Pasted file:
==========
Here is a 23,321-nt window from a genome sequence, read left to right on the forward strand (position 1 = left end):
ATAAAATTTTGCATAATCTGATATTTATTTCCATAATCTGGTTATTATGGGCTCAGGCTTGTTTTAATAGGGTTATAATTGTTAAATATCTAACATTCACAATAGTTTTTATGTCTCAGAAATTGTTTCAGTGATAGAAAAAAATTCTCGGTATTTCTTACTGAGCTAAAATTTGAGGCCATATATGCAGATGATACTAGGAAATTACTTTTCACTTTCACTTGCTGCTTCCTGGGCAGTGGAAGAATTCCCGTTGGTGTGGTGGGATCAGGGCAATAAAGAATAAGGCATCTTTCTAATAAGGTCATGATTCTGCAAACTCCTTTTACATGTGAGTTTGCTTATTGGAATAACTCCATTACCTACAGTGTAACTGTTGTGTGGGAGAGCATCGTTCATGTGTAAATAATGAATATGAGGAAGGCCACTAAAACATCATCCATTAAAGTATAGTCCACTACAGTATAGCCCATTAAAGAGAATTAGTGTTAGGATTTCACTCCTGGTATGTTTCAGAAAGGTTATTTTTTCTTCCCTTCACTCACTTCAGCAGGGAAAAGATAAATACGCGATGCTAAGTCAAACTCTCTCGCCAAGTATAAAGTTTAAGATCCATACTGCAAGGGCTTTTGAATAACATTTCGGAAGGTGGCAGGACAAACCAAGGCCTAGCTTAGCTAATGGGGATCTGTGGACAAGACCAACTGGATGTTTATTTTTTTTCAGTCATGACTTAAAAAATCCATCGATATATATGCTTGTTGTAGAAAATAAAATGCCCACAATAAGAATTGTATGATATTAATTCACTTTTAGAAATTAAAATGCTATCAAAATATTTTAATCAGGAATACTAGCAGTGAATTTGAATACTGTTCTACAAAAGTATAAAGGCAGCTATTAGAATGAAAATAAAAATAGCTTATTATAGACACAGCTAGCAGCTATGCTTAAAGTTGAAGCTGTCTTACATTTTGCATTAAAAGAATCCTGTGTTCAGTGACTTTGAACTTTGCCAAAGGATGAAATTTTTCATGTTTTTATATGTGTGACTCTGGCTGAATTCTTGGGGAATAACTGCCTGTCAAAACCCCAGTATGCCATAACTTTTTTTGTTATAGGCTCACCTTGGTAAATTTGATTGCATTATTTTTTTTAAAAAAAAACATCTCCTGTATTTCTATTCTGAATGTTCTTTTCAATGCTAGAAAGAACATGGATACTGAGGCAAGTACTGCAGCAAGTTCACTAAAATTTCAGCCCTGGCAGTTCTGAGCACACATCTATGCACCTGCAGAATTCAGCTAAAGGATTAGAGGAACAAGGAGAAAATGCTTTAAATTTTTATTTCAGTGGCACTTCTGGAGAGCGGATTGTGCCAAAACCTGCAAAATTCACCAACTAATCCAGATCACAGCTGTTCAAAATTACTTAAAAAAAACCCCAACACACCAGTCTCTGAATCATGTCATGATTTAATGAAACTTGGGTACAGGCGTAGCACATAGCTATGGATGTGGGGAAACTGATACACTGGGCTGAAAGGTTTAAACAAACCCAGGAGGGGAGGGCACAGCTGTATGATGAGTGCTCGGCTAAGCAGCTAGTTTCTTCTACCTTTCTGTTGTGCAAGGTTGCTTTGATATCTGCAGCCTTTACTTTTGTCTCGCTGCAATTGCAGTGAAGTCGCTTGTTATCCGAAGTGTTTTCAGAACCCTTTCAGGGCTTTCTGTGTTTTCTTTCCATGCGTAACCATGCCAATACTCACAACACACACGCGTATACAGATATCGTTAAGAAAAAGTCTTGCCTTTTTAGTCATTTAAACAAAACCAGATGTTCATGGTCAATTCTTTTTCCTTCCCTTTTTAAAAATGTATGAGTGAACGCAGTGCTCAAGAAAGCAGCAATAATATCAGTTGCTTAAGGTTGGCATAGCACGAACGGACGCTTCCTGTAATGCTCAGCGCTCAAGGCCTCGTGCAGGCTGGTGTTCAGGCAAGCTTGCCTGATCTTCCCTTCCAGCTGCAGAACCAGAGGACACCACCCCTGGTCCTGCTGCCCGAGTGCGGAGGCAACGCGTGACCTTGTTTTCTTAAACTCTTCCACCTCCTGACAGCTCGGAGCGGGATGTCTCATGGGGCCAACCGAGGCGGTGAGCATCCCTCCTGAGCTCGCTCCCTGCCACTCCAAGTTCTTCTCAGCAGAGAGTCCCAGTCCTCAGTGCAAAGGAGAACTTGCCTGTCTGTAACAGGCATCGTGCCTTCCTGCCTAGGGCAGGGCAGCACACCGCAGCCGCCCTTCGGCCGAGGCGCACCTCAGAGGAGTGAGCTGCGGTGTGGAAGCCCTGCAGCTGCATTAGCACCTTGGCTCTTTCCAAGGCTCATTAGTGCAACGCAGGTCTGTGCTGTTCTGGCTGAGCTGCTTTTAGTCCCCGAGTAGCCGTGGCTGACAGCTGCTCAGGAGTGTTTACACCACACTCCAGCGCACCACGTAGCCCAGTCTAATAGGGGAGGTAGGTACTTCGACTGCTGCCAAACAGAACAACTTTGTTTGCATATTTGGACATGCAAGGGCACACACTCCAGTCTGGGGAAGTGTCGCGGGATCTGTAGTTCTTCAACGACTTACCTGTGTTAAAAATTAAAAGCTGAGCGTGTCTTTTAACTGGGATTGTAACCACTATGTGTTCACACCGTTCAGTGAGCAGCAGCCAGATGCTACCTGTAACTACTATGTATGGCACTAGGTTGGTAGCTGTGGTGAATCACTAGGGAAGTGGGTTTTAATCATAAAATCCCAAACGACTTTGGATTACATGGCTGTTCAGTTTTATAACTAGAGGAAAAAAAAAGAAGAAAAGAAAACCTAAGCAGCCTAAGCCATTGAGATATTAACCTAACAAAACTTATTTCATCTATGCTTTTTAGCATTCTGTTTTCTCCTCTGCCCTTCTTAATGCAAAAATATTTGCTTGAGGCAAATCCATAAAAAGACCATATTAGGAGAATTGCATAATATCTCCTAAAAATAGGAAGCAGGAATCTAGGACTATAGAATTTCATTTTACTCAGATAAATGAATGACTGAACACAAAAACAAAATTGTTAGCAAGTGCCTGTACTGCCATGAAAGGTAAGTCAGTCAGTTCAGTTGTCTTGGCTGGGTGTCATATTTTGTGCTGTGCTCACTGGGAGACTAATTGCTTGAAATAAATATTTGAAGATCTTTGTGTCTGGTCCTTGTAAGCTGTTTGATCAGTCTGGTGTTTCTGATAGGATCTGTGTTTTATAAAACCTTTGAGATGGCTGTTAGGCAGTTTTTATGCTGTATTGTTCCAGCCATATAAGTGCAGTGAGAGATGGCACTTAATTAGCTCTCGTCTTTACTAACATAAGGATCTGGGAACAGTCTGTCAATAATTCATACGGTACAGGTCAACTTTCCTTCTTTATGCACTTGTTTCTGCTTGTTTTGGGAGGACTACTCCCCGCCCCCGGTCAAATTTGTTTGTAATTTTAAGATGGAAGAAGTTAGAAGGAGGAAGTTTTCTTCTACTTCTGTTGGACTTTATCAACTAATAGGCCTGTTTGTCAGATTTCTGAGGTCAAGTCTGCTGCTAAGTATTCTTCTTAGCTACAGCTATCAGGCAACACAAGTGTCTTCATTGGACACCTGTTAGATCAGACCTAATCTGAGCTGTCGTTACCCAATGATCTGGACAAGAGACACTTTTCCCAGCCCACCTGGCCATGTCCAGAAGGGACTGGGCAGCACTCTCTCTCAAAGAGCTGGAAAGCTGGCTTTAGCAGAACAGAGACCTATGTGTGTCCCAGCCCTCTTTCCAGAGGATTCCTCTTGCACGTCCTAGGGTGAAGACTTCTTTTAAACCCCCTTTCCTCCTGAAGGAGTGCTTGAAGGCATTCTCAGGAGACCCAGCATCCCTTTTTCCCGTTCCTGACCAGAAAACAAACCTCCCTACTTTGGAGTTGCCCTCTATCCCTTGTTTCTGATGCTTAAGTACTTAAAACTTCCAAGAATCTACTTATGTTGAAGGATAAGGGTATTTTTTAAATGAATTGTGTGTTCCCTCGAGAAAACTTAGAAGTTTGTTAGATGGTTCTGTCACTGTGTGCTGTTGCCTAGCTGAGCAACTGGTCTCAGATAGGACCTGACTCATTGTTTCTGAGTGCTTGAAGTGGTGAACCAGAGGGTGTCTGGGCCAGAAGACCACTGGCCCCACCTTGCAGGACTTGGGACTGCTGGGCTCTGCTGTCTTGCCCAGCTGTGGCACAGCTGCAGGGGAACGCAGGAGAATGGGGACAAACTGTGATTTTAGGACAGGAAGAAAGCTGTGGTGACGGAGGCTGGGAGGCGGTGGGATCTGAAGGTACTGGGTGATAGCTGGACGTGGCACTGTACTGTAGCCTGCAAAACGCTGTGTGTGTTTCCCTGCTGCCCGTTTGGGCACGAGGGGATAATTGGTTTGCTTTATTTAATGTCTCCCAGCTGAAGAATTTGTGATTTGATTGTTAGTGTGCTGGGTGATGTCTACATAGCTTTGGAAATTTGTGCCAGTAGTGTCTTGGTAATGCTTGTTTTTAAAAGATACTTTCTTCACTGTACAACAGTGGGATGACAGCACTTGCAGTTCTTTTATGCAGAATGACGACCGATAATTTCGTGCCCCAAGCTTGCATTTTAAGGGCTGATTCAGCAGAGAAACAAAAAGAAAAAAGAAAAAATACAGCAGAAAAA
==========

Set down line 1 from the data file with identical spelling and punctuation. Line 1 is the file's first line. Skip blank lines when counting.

Here is a 23,321-nt window from a genome sequence, read left to right on the forward strand (position 1 = left end):